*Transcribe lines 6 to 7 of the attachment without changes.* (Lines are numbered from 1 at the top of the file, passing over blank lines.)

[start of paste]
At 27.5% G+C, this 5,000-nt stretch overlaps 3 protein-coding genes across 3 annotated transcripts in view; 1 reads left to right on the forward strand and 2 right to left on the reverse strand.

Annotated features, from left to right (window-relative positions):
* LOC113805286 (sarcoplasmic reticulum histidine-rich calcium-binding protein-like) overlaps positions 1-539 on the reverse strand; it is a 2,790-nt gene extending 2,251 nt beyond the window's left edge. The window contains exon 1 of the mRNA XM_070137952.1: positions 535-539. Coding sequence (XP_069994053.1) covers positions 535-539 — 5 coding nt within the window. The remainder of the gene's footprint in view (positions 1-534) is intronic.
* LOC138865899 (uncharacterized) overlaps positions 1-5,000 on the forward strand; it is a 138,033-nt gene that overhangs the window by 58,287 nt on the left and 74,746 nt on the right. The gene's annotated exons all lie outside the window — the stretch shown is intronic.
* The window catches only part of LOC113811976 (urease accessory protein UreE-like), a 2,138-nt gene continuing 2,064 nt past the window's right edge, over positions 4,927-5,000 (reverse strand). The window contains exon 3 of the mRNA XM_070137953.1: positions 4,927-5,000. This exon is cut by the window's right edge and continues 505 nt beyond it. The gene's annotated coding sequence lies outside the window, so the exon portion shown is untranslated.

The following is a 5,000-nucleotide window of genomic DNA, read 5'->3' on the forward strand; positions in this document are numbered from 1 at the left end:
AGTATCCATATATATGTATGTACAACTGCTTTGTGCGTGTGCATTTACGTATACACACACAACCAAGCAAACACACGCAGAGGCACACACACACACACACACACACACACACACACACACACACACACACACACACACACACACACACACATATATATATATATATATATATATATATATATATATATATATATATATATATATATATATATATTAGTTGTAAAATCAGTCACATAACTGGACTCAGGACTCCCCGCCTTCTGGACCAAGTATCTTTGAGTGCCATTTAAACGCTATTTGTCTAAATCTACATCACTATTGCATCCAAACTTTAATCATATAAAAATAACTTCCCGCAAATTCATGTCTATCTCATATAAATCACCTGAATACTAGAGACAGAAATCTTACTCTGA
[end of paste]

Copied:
The following is a 5,000-nucleotide window of genomic DNA, read 5'->3' on the forward strand; positions in this document are numbered from 1 at the left end:
AGTATCCATATATATGTATGTACAACTGCTTTGTGCGTGTGCATTTACGTATACACACACAACCAAGCAAACACACGCAGAGGCACACACACACACACACACACACACACACACACACACACACACACACACACACACACACACACACACATATATATATATATATATATATATATATATATATATATATATATATATATATATATATATATATTAGTTGTAAAATCAGTCACATAACTGGACTCAGGACTCCCCGCCTTCTGGACCAAGTATCTTTGAGTGCCATTTAAACGCTATTTGTCTAAATCTACATCACTATTGCATCCAAACTTTAATCATATAAAAATAACTTCCCGCAAATTCATGTCTATCTCATATAAATCACCTGAATACTAGAGACAGAAATCTTACTCTGA